Krebs Group

Decoding gene regulation using single-molecule genomics

The Krebs group combines single-cell and single-molecule genomics with large-scale genome engineering to understand fundamental mechanisms for controlling gene expression.


Previous and current research

About 7% of the three billion bases contained in our genomes encode cis-regulatory elements, which control the activity of genes. Transcription factors interpret this genetic information to create the >250 different cellular identities required to form a multicellular organism. Expression of a gene is controlled by the collective action of multiple transcription factors, which recruit cofactors that alter chromatin, reshape genome organisation, and initiate transcription. The aim of our research is to understand how these multiple layers of regulatory information, and the factors that interpret them, integrate to precisely define gene expression levels (Fig. 1). How do Transcription factors cooperate? How is their collective function encoded in our genomes? What is the influence of epigenetics on their action? How do they communicate signals across large genomic distances? To address these questions, we develop high-throughput experimental and computational strategies to dissect the function of the regulatory genome.

Single Molecule genomics: We developed protocols (Kleinendorst R, Barzaghi G, et al Nature Protocols, 2021) and computational tools for single-molecule footprinting (SMF), a methodology to quantify protein–DNA contacts at the level of single DNA molecules in vivo. SMF overcomes some of the limitations of bulk and single-cell genomics assays to quantify the patterns of occupancy of transcription factors at regulatory regions (Krebs A, Trends in Genetics, 2021).

Transcription factor cooperativity: Cooperativity between transcription factors is widespread at regulatory elements, but the underlying mechanisms are mostly unknown. We have analysed the molecular co-occupancy of transcription factors genome-wide and revealed principles ruling their combinatorial action at regulatory regions (Sönmezer C et al, Mol Cell, 2021) (Fig. 2).

Epigenetic control of transcription: Epigenetic modifications and transcription factors mutually influence each other to control genes during development. We developed a strategy to measure how the presence of DNA methylation inhibits the binding of TFs on individual DNA molecules in vivo. This revealed the contribution of DNA methylation to the regulation of enhancer activity, the regulatory elements that control cell identities (Kreibich E et al, Mol Cell, 2023) (Fig. 3).

Future projects and goals

In the upcoming years, we will develop experimental strategies to perturb the function of transcription factors and epigenetic regulators at a scale and a resolution compatible with the understanding of the general principles of their function in the transcription process. We will further extend the single molecule genomics toolbox to monitor the effects of these perturbations on multiple regulatory layers across entire cis-regulatory units. We will apply this paradigm to understand how transcription factors interact with various chromatin contexts, and the genetic encoding of their function. We will use chemical and genetic perturbations to establish the causality and the directionality of the interactions between regulatory factors. We will undertake a biophysics approach to derive quantitative models able to predict the collective function of transcription factors in the context of chromatin. Understanding these general principles has potential applications in various fields such as the prediction of the functional impact of genetic variation across individuals or the rational design of cell-type specific cis-regulatory units for gene targeting.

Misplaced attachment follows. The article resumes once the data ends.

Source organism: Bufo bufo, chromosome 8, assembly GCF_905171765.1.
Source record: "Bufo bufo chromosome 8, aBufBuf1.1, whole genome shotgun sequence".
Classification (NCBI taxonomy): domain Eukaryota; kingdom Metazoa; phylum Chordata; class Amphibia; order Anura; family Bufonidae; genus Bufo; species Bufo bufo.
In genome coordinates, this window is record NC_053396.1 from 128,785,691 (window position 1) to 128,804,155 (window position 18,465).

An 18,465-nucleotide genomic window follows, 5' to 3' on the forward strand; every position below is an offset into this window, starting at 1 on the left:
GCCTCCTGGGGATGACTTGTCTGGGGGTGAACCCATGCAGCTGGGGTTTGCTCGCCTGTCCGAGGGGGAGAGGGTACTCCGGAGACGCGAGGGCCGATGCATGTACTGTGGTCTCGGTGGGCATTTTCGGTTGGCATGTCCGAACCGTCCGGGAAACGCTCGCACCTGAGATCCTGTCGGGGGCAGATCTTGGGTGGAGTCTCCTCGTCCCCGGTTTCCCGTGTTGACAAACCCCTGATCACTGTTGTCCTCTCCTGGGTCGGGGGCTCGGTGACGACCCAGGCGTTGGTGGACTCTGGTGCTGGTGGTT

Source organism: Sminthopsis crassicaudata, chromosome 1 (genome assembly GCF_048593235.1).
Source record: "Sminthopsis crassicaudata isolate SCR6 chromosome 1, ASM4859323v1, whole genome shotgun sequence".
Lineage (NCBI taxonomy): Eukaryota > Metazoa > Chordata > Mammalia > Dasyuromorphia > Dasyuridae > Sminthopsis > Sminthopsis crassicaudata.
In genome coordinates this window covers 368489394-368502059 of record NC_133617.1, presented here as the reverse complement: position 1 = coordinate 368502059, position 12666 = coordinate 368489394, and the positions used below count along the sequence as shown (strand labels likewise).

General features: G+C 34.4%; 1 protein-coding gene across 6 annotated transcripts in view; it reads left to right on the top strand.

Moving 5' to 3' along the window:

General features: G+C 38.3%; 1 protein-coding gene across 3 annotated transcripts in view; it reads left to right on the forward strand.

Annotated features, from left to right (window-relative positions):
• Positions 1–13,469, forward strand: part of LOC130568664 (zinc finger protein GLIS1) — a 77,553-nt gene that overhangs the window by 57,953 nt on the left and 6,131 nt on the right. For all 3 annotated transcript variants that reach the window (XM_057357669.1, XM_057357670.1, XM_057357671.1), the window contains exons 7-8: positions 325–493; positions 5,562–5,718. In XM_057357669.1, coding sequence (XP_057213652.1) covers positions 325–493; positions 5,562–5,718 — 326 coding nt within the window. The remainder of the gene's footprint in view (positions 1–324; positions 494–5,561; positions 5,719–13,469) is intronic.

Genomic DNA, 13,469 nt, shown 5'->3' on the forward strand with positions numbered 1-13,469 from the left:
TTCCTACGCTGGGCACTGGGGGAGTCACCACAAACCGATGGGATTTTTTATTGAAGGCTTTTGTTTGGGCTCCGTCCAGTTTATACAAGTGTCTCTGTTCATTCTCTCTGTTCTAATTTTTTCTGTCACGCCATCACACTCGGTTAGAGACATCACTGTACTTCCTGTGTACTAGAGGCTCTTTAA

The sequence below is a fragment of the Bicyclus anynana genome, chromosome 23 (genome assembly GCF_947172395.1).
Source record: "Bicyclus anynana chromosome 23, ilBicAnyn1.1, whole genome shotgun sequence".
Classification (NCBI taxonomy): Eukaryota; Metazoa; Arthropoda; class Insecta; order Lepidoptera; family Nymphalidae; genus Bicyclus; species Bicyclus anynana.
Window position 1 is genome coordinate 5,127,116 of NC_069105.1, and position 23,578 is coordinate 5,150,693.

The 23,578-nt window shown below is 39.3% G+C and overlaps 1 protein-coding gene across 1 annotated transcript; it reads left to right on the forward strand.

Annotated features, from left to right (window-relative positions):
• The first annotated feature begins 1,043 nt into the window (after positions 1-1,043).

Figure 1: Integrative genomics approach to study cooperativity and antagonism between the multiple layers that regulate gene expression.
Figure 1: Integrative genomics approach to study cooperativity and antagonism between the multiple layers that regulate gene expression. 
Figure 2: Single-molecule footprinting enables us to measure co-occupancy of transcription factors in vivo to understand cooperativity mechanisms.
Figure 2: Resolving transcription factor binding at molecular resolution allows to measure their co-occupancy in vivo and understand their cooperativity mechanisms (Sönmezer C et al, Mol Cell, 2021).
Figure 3: Resolving transcription factor binding and DNA methylation on the same DNA molecules identifies epigenetic regulation of enhancers (Kreibich E et al, Mol Cell, 2023).